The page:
Until I talked with Dr. Tom Kon, Southeastern Apple Research Specialist at the Mountain Horticultural Crops Research and Extension Center in Mills River, NC, “apple orchard” meant my grandfather’s orchard planted by his great-grandmother in the 19th century. When I was a child in the 1950s, its gracious canopies were producing varieties like ‘Melba,’ ‘Yellow Transparent,’ ‘Macoun,’ and ‘Worthy.’ But today, thanks to Dr. Kon’s research, apple growing has advanced far beyond my memories.
Dr. Kon spends 80 percent of his time researching new varieties and methods of growing apples and 20 percent of his time on Extension, working closely with North Carolina, South Carolina, and Georgia apple growers.
The work of Dr. Kon and the Extension Center is especially valuable in our area where apple growing is such an important industry to Western North Carolina. According to the North Carolina Apple Growers Association: “NC ranks seventh in apple production in the United States, has over 200 commercial apple operations comprised of 9,000 bearing acres of apple orchards, and produces up to 4 million bushels of apples in a given year. Apples are produced in four areas of the state around the Henderson, Haywood, Wilkes, and Cleveland [County] areas.”
An interview with Dr. Kon
Q: What is the biggest challenge facing apple growers?
A: One of the greatest challenges our growers face is a growing labor shortage. Apple production requires significant labor inputs throughout the growing season and there are uncertainties regarding reliable access to a legal workforce. As a result, more apple growers are adopting high density orchard systems that lend themselves to mechanization and automation.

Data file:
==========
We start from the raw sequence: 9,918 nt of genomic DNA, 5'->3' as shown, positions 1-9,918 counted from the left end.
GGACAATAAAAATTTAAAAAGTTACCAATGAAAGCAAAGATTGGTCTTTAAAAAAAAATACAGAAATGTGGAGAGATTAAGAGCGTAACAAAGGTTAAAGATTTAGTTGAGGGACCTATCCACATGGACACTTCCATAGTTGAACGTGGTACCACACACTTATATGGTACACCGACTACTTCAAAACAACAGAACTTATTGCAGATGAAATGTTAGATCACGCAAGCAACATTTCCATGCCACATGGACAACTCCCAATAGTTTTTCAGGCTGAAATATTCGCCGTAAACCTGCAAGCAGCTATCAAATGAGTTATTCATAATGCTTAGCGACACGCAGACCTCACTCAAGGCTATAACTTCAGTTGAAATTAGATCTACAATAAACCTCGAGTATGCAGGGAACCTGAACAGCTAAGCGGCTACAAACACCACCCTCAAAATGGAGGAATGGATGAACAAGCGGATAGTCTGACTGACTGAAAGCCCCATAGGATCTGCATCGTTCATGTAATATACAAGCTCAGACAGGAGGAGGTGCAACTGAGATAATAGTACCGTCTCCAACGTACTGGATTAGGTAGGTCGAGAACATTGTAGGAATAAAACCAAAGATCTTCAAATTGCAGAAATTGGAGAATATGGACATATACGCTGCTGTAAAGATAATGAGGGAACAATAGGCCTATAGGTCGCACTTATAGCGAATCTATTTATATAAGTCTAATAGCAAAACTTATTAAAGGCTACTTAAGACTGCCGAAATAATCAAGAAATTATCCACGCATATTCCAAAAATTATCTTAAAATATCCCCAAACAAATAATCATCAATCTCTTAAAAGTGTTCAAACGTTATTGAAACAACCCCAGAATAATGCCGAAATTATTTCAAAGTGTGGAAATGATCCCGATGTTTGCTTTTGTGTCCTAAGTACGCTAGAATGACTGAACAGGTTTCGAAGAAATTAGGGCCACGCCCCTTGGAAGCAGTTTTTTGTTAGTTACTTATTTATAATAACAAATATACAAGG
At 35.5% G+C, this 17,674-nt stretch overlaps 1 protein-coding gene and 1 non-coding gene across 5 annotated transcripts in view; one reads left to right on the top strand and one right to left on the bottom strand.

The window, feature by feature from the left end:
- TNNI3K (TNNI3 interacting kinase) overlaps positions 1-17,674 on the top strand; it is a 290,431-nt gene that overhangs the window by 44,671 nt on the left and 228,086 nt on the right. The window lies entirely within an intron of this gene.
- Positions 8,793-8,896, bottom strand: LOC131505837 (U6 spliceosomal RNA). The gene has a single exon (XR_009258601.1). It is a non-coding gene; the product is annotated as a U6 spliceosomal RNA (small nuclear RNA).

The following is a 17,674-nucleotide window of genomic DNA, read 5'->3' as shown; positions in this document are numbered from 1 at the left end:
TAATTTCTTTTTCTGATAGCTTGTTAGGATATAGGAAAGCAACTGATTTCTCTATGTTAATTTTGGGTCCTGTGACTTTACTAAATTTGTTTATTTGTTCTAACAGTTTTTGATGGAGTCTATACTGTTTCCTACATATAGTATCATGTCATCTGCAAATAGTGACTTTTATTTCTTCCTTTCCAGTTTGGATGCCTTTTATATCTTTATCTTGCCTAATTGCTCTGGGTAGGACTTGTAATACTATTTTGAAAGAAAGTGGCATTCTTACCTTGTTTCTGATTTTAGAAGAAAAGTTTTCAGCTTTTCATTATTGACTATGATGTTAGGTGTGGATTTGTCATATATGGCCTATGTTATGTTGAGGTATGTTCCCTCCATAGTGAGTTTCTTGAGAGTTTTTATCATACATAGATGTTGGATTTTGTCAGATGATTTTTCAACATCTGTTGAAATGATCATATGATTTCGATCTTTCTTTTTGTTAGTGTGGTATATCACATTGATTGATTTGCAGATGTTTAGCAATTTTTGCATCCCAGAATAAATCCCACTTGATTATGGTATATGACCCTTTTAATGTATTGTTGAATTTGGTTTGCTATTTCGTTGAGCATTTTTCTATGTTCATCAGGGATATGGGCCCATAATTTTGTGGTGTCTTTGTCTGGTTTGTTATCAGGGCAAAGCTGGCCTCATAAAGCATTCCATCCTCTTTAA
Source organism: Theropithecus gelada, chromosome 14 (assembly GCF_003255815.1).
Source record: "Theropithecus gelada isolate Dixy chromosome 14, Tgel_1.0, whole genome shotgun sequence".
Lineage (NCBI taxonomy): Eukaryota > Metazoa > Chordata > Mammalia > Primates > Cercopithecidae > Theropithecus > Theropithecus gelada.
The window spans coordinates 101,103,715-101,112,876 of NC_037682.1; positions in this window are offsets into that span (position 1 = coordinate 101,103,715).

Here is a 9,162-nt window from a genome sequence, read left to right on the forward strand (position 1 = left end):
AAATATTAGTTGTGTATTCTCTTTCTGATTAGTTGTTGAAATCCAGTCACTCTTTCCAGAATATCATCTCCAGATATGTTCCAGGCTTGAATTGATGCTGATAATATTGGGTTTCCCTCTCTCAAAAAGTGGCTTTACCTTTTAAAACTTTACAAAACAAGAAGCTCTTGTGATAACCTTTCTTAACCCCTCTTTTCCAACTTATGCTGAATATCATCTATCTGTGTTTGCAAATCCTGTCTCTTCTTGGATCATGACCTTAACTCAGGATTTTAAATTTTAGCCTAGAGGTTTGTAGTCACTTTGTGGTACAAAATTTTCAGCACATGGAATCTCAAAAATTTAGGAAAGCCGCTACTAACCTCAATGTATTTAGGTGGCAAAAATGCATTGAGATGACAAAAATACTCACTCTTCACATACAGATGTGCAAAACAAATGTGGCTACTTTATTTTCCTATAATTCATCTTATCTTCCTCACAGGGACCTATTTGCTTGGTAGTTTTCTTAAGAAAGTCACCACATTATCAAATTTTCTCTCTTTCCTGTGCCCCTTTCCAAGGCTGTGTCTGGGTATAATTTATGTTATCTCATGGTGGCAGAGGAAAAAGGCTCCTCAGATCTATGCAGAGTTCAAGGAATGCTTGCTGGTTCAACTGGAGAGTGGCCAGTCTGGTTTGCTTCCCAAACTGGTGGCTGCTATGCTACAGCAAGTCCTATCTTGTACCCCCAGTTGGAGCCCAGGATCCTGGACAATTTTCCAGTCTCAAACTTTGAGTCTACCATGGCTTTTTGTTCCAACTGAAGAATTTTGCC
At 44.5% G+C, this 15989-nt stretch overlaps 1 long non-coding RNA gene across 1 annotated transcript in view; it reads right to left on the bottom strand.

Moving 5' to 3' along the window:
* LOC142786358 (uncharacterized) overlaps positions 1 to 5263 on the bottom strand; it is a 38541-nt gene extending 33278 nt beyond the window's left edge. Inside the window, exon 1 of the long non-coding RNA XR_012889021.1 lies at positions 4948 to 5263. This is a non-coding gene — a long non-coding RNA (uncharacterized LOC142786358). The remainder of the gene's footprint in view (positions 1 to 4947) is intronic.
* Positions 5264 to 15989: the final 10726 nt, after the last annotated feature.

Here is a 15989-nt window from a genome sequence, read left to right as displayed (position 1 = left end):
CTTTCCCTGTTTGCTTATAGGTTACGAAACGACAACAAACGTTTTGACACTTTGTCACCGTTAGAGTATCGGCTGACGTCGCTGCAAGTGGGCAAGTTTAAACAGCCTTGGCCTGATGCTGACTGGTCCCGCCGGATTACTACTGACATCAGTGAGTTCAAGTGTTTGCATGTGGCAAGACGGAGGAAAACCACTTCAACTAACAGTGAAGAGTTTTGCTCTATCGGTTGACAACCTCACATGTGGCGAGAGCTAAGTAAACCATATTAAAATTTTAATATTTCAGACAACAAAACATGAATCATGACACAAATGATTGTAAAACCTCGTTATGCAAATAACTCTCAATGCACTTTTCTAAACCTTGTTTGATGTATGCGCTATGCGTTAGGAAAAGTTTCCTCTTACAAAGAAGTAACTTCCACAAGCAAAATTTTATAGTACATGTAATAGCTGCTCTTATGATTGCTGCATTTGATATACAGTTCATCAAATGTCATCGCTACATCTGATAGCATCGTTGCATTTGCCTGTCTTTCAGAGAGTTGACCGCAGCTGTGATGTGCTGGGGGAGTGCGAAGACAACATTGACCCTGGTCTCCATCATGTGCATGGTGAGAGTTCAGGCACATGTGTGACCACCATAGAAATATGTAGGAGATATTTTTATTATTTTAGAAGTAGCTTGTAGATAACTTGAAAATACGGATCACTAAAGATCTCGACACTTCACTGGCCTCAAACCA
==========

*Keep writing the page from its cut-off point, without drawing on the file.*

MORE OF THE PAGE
Q: What do you mean by a high-density system?
A: It means planting a greater number apple trees per acre (about 800 to 1,200). What makes this possible is improved dwarfing rootstocks that have profound effects on tree growth and productivity. As part of a regional rootstock research project, we (Dr. Mike Parker and I) are evaluating the performance of over 30 apple rootstocks at the Mountain Horticultural Crops Research and Extension Center here and in Blairsville, Georgia.
Q: What are the benefits to growers?
A: Planting a greater number of trees per acre on dwarfing rootstocks results in greater yields in early years, less complex canopy architectures with improved light distribution, improved fruit quality, and improved land use efficiency. Those large, hulking apple trees that your grandfather grew were lovely, but needed 5 years or more before they produced a crop. Dwarf trees can produce a crop in two or three years, depending on the variety. For the apple grower, that means a much quicker return on the investment.
Q: What kind of investment are you talking about?
A: Establishment costs of high density orchards are relatively high due to tree number, tree support systems, and irrigation. These inputs can exceed $15,000 per acre. However, many of these costs can be recovered early in the life of the orchard, due to the higher value of early production and improved fruit quality.
Q: What kind of equipment is used in high density orchards?
A: Until recently, the major innovation in apple harvest technology occurred when we switched from wooden to metal ladders. Ladders can be dangerous, particularly in an orchard where the ground is uneven. The adoption of high density orchard systems has resulted in the development of labor saving technologies, such as mobile labor platforms, that improve worker safety. Modern orchard systems are compatible with new technologies, reduced use of pesticides, and increased production.
To find out more about the work of Dr. Tom Kon and his team, visit the Mountain Horticultural Crops Research and Extension Center website throughout the year.
Article written by Janet Moore, Extension Master GardenerSM Volunteer.